At Meural, we're driven by art democratization and transparency—and so we've developed a series at the intersection of art and commerce. Each installment provides an objective, accessible debriefing of a financial aspect of the art industry. Read more about the series' objective and what's to come.

James Turrell reviews printer's proofs made by printers at his publishing house, Pace Prints.

by Elinor Case-Pethica

In today’s day and age, it's routine for paintings and sculptures to sell for tens of millions of dollars. As a market we seem to accept these high prices, in part because of the idea that one is paying for a unique piece. The art market thrives off of this notion of singularity—it's not only the artwork as object that is sold, but the cultural and historical significance that it holds, the idea of having the sole transcript of the artist’s time and energy. 

Prints are by nature multiples, denying the notion of an original. Pricing a work in multiple is much more complicated than pricing an individual work. A number of factors come in to play to determine a print’s value, mostly relating to edition number and size.

Pieces by Andy Warhol up for auction at Bonhams. Warhol's prints have fetched some of the highest prices in the print market for contemporary works.

At its most basic, a print is a transferred image. The image is first created on a matrix, which could be anything from a carved block of wood to a drawing on a lithography stone. Prints are made from this matrix, but the matrix itself is not considered part of the artwork. A batch of prints created from a single matrix is referred to as an edition. The size of the edition, and the print’s number within that edition should be marked on each piece, like “3/15” or “56/250.” The smaller the size of the edition, the more valuable the print. In general, lower numbers within the print run are worth more than those from later within the edition, for instance 1/50 versus 45/50. This discrepancy comes from the idea that the printing matrix deteriorates over time during the printing process, thus the first prints pulled maintain the integrity of the image best. This may have some truth to it in the case of printing from etching plates—but even then, the damage that occurs during printing is minimal and takes place over the course of many thousands of printings. The point becomes further confused when one takes into account that the numbering that appears on the individual prints rarely reflects the order in which they were pulled. Most often, prints are left to dry in the racks in random order before being numbered. Thus the lower-number price bump is not based on assessment of quality, but is nonetheless an accepted standard in print appraisal: essentially, lower numbers are worth more than higher ones because of tradition.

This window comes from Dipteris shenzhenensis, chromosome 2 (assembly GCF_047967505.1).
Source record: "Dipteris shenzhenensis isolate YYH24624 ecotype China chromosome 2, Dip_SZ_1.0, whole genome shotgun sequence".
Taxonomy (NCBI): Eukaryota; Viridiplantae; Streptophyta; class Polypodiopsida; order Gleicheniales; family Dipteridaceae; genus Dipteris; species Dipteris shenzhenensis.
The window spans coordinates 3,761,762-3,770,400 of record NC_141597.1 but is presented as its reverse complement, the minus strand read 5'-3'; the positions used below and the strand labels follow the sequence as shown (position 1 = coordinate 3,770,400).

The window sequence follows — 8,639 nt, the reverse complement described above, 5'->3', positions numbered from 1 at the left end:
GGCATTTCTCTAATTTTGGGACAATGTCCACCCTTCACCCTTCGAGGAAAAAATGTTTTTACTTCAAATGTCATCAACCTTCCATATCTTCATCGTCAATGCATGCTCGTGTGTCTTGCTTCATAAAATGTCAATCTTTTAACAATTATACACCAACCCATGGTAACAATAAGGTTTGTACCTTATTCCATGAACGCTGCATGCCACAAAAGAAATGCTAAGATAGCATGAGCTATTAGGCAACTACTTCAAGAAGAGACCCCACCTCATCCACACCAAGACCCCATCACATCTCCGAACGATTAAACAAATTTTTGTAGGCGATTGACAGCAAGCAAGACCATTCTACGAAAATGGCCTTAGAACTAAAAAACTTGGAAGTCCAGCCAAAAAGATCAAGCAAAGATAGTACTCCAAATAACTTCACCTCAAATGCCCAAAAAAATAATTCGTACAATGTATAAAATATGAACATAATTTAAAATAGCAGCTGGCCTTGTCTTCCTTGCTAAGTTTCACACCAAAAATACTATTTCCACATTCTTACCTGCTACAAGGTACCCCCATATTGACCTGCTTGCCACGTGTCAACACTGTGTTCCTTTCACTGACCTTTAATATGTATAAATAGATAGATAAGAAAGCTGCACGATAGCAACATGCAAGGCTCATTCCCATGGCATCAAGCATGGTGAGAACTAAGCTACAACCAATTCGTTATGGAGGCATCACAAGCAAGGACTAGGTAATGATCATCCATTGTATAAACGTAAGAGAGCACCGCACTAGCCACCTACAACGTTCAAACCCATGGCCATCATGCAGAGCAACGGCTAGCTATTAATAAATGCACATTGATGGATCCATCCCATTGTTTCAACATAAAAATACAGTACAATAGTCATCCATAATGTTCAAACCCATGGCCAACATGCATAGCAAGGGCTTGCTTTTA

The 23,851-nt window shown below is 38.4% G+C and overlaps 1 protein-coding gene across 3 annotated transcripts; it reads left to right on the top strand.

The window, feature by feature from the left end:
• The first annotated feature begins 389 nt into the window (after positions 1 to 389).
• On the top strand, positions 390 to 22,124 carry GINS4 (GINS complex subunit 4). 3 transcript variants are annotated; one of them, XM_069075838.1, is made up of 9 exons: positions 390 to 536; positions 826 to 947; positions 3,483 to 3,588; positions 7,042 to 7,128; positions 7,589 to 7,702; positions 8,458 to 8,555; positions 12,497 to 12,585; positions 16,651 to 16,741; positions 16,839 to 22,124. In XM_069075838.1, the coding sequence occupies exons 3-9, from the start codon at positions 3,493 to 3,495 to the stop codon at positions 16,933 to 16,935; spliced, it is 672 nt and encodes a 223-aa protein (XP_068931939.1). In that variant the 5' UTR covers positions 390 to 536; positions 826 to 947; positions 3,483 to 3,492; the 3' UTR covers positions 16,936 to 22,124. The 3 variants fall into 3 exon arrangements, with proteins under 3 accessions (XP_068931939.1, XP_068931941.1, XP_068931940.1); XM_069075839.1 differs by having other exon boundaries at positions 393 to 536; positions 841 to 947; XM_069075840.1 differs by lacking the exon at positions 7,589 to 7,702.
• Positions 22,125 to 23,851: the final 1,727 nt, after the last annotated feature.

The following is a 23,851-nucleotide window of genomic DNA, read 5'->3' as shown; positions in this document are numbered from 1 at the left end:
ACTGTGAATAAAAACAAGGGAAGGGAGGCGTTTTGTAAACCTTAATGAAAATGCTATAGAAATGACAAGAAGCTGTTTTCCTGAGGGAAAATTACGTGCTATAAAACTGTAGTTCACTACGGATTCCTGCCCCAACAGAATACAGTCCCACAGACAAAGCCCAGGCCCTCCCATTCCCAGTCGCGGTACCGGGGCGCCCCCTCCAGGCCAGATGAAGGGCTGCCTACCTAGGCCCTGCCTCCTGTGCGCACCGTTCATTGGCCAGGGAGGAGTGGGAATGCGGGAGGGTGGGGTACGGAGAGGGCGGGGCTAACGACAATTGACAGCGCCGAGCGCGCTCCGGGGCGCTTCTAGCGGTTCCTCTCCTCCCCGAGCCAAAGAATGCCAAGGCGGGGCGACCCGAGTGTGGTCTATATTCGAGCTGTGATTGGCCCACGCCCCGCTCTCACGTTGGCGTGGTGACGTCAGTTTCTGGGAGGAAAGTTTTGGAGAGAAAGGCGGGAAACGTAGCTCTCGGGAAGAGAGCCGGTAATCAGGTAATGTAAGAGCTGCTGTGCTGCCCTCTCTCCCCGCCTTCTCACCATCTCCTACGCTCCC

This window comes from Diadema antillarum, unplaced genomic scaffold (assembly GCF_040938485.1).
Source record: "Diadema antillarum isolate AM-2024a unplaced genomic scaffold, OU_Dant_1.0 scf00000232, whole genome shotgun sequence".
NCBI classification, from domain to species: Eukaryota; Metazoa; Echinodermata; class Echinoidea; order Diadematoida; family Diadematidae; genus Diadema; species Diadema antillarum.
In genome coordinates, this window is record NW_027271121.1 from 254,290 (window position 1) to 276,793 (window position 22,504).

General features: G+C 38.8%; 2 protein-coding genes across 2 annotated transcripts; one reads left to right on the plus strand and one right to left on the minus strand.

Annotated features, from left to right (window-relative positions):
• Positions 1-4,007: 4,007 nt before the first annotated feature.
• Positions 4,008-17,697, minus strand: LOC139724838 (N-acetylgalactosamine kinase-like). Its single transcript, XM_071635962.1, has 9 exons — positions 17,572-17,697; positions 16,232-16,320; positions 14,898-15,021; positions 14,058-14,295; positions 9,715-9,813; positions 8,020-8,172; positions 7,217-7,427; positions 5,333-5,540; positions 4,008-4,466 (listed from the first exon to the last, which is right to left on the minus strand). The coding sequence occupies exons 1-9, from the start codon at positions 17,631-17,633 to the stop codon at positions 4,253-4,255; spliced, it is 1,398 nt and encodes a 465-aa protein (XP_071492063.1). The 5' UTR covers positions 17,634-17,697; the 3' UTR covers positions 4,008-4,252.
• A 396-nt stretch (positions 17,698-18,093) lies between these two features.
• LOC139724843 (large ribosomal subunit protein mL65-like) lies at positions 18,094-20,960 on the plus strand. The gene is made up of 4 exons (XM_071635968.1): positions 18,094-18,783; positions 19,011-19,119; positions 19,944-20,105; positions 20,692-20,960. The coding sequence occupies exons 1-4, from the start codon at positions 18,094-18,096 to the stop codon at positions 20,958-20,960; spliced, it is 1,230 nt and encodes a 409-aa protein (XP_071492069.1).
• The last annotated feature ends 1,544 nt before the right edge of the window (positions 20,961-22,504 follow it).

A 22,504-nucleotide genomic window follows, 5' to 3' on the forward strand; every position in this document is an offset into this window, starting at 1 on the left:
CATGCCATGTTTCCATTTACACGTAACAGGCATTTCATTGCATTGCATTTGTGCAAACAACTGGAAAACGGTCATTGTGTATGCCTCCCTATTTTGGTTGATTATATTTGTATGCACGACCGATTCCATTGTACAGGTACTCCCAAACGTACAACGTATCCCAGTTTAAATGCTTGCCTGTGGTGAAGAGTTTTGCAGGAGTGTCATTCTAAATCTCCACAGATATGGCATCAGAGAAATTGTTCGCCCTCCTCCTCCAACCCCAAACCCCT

Typically, there are a few prints in excess of the numbered edition which are not included as part of the edition. These unnumbered prints show the progression of the work leading up to the finished edition. An artist’s proof is a draft pulled after the matrix is first made, to show the artist how the resulting print would look. This proof is either deemed acceptable to the printer, making it a bon à tirer (french for ‘good to print’) proof, or is deemed unacceptable, leading to further work on the matrix and further rounds of artist’s proofs. As a general rule, an artist’s proof is worth more than a numbered print from the same edition and will be marked with either A.P (artist’s proof), E. A (èpreuve d’artiste) or B.A.T. (bon à tirer). This is in part because they are rarer, more unique, and in some instances show the artist’s process and changes between draft version and finished edition.

KAWS releases are met with frenzies of consumer hype.

It is fairly common for artists (particularly those who work predominantly in a medium other than printmaking) to work through a print publisher. In these instances, the master printmakers at the publisher’s studio will present the artist with printer’s proofs to show progress on the development of the print. These one-offs are similarly more desirable than editioned prints, but less desirable than artist’s proofs. 

A phenomenon that occurs in the world of fine art prints is the hype surrounding certain print edition releases. An example would be the artist KAWS, who ‘drops’ new print editions fairly regularly, to a crowd who receives them much like sneaker or t-shirt releases. This hype drives up prices on prints in the primary market, but value rarely holds all the way through to re-sale.

In the world of multiples, the main factors to add value to a print are the things that set it apart from its fellows. Despite not being ‘original’ or unique, prints can run for impressive prices—the main things to look for in a print to ensure that it will hold or accumulate value are details of signage like edition size, number, and proof.